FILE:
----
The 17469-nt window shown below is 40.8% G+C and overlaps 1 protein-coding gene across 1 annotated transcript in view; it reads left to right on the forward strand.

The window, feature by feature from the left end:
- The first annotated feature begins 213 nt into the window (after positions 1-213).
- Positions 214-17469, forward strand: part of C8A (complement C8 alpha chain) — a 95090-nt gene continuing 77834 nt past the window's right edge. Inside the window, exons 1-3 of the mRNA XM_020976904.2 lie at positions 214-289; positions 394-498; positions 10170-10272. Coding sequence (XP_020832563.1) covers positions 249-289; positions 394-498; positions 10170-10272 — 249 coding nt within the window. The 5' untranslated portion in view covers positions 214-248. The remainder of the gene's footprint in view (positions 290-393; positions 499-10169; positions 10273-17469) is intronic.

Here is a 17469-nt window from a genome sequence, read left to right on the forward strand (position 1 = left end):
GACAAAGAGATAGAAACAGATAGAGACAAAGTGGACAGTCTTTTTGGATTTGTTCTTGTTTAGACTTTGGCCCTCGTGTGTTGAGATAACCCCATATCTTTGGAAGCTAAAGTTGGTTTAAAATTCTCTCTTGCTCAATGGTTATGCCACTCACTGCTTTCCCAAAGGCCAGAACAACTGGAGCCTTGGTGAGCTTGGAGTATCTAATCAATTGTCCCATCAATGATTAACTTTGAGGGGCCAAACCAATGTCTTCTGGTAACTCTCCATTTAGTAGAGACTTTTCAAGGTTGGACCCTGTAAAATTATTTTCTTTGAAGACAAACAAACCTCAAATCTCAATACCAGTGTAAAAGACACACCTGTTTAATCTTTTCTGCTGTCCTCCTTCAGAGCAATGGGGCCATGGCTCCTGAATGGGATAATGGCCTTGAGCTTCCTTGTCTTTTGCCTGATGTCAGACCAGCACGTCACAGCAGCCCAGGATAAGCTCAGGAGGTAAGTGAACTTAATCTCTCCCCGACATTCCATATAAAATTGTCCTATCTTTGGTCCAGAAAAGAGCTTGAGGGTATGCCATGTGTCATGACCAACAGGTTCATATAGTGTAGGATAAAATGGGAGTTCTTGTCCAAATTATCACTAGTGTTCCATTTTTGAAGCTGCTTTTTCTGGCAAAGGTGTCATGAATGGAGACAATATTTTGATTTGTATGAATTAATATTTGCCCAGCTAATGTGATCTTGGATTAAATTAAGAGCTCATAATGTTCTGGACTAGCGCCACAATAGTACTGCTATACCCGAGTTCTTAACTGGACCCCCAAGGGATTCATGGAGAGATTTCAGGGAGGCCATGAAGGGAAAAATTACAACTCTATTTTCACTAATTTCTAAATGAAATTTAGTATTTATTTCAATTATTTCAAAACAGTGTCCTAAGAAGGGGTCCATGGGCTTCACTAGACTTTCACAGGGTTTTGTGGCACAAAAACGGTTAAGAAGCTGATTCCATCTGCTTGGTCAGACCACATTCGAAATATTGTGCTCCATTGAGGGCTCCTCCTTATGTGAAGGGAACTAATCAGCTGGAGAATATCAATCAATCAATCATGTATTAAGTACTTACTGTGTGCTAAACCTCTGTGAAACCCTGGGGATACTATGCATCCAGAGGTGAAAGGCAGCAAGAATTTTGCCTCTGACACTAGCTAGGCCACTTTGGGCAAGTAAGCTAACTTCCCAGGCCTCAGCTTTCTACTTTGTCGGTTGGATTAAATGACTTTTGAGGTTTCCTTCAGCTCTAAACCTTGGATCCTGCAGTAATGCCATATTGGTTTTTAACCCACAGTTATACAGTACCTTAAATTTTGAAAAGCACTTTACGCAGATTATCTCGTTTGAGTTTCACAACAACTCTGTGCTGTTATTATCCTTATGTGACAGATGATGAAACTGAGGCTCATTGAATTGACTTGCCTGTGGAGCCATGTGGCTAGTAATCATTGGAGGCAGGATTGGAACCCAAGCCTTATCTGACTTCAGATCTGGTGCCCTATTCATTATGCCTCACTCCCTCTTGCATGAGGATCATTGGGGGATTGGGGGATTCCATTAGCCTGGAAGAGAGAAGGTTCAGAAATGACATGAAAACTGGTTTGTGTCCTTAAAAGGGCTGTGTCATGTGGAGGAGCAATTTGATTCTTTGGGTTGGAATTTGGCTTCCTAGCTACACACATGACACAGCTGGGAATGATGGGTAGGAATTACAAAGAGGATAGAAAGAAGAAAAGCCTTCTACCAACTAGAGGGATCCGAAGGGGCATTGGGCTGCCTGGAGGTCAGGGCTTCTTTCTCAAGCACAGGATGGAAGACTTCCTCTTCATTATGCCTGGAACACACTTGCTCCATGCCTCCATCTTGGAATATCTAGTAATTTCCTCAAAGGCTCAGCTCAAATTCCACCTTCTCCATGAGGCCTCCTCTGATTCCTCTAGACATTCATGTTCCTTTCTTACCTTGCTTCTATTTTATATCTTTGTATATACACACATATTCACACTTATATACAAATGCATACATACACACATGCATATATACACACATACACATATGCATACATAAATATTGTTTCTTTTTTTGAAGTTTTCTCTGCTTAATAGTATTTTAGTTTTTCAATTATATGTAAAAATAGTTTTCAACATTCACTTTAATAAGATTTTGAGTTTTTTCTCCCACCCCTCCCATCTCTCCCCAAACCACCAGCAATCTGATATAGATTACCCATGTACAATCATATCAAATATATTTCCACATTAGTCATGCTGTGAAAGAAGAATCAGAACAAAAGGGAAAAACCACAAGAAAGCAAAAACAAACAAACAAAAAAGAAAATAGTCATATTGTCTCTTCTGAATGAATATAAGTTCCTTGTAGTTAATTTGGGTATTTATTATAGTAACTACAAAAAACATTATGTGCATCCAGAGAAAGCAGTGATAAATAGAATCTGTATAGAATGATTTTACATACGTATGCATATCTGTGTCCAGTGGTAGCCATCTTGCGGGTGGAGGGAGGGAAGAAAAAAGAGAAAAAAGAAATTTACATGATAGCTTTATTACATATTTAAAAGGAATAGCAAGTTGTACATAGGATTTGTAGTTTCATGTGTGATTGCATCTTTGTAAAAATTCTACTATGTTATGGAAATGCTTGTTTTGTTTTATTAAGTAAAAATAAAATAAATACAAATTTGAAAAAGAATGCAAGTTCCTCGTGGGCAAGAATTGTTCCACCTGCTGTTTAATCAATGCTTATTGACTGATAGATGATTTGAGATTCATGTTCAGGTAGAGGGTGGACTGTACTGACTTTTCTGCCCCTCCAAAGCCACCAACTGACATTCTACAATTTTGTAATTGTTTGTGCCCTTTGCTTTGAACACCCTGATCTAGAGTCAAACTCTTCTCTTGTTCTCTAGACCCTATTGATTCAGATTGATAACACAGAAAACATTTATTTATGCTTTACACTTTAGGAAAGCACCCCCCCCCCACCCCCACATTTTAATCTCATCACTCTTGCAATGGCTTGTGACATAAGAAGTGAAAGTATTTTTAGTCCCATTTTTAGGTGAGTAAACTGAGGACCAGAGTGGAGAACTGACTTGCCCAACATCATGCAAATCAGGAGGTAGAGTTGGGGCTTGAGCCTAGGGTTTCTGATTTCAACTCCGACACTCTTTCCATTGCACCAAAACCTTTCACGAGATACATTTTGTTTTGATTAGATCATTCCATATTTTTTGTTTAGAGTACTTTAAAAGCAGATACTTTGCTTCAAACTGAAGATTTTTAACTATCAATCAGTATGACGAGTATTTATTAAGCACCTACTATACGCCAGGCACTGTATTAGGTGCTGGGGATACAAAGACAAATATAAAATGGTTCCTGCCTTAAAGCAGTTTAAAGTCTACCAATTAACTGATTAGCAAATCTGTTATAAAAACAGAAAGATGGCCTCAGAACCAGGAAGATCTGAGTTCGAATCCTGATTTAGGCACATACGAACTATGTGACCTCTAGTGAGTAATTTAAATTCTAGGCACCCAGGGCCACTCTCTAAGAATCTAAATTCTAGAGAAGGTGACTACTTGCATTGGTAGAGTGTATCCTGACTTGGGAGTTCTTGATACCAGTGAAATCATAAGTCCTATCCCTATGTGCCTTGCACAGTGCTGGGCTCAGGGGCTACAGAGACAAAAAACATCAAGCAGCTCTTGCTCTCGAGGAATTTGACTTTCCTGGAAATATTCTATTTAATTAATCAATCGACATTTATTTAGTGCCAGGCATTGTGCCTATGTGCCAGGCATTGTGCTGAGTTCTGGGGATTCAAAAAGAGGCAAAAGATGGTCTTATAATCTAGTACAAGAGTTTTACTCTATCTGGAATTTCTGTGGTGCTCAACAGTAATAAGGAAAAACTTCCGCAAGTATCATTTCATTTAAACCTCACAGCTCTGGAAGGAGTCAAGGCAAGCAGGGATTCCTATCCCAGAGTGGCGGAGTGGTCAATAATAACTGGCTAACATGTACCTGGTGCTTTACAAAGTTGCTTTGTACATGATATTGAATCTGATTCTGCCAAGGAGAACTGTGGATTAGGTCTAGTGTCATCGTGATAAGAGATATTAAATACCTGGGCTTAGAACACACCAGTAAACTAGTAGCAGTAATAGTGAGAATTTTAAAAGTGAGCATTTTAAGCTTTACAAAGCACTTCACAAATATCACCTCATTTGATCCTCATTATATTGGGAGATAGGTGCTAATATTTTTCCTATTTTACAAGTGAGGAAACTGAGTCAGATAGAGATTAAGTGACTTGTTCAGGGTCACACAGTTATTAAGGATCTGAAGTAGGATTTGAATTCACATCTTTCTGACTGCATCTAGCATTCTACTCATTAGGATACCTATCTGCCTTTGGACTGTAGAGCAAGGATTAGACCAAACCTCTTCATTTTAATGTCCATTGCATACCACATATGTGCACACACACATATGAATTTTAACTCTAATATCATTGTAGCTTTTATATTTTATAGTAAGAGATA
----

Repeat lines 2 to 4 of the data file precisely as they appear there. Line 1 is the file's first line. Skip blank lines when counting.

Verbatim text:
The window, feature by feature from the left end:
- The first annotated feature begins 213 nt into the window (after positions 1-213).
- Positions 214-17469, forward strand: part of C8A (complement C8 alpha chain) — a 95090-nt gene continuing 77834 nt past the window's right edge. Inside the window, exons 1-3 of the mRNA XM_020976904.2 lie at positions 214-289; positions 394-498; positions 10170-10272. Coding sequence (XP_020832563.1) covers positions 249-289; positions 394-498; positions 10170-10272 — 249 coding nt within the window. The 5' untranslated portion in view covers positions 214-248. The remainder of the gene's footprint in view (positions 290-393; positions 499-10169; positions 10273-17469) is intronic.